Sen. Lindsey Graham Urges People To Get Vaccinated After He Recovers From COVID-19

Sen. Lindsey Graham (R-S.C.) on Tuesday urged constituents to get immunized against COVID-19, crediting vaccines for his recovery after he was sick with the coronavirus last week.

The 66-year-old Republican, who is fully vaccinated, announced last week that he had tested positive for COVID-19 and was experiencing mild flu-like symptoms.

In remarks on the Senate floor on Tuesday, Graham thanked colleagues for their well wishes. He said there had been a “couple of really bad days” but he was doing better.

“I think the worst is behind me,” he said. “I want to reinforce a simple message: If you haven’t been vaccinated regarding the COVID problem, you need to get vaccinated.”

“I’m confident if I hadn’t had the vaccine it would’ve been a lot worse,” he added.

It’s rare for fully vaccinated people to contract the virus, though infections can still occur, since no vaccine is 100% effective. In these breakthrough cases, the vaccine helps reduce the severity of illness and significantly lowers the chances of hospitalization or death.

Graham went on to note that in his state of South Carolina, about half of the residents remain unvaccinated. According to the state’s Department of Health, 45.3% of eligible residents in the state are fully vaccinated and 52.8% have received at least one dose.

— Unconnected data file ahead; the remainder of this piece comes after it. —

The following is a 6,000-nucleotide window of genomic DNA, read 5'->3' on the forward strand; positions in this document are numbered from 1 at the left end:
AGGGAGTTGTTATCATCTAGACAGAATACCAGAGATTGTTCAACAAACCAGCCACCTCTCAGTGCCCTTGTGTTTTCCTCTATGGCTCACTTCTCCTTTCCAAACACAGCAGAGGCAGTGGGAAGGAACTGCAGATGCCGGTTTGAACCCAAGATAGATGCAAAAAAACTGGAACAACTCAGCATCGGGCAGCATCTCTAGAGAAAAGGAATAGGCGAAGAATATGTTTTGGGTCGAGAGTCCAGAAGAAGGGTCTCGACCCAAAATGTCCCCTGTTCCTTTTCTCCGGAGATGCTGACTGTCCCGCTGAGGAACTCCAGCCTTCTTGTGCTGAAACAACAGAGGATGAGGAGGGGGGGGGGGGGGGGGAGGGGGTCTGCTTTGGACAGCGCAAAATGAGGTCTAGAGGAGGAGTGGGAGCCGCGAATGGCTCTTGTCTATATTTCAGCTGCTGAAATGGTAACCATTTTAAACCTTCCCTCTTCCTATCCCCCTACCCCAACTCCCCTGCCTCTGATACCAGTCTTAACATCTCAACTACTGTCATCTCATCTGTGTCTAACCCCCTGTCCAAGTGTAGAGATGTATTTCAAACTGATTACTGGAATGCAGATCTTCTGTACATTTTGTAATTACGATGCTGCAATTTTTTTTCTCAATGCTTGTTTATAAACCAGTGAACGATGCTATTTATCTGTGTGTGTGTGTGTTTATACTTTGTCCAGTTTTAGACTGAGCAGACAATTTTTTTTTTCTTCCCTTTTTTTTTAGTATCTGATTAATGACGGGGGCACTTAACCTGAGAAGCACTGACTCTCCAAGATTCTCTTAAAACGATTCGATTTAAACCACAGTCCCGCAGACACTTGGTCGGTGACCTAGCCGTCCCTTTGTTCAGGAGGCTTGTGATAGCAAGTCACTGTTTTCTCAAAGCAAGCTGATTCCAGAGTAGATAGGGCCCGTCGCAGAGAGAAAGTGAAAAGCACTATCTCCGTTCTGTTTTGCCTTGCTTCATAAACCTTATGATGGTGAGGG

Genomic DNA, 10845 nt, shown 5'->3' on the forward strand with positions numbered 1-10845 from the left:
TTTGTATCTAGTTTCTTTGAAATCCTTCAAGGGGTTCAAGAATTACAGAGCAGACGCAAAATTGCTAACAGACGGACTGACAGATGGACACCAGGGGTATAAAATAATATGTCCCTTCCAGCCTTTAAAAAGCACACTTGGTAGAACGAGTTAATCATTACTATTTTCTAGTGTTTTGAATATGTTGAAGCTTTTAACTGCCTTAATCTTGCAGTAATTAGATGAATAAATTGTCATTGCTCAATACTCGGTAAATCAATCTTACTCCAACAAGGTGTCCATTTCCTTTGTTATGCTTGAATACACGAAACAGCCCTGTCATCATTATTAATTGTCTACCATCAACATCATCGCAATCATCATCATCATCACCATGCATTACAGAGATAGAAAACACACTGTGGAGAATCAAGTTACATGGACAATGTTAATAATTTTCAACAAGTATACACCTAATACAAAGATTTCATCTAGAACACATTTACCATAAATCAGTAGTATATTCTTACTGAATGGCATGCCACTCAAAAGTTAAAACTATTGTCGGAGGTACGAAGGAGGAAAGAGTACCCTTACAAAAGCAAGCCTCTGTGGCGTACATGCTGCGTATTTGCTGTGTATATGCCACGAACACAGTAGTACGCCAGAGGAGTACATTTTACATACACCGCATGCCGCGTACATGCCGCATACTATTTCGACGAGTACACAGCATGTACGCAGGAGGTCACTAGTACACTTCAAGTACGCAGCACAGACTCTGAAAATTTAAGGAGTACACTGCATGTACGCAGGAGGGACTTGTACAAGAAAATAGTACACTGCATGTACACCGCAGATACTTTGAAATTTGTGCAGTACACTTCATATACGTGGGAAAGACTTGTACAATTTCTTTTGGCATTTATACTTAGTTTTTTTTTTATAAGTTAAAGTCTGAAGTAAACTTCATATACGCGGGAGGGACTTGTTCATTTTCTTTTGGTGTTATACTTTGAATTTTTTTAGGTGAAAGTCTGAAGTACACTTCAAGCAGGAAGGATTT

“Just for your own good and the good of our state, I would urge you to consider getting vaccinated. I think the vaccine is safe, it works,” Graham said, addressing constituents. “I’m glad I had it, and the sooner we get to herd immunity through vaccinations and other means, the better off we’ll be.”

Graham was vaccinated in late December and has previously encouraged others to get their shots.

Numerous polls have shown a partisan gap on the subject of vaccinations. Polling has repeatedly shown Republicans are much less likely to say they’ll get vaccinated than are Democrats. 

The vaccine gap is not helped by conservative media personalities who stoke vaccine hesitancy, GOP lawmakers who spread vaccine misinformation and conspiracy theories, and the Republican Party’s reluctance to call it out.

A number of prominent conservatives have only recently begun to publicly voice support for vaccines, including Fox News host Sean Hannity and House Minority Whip Steve Scalise (R-La.). 

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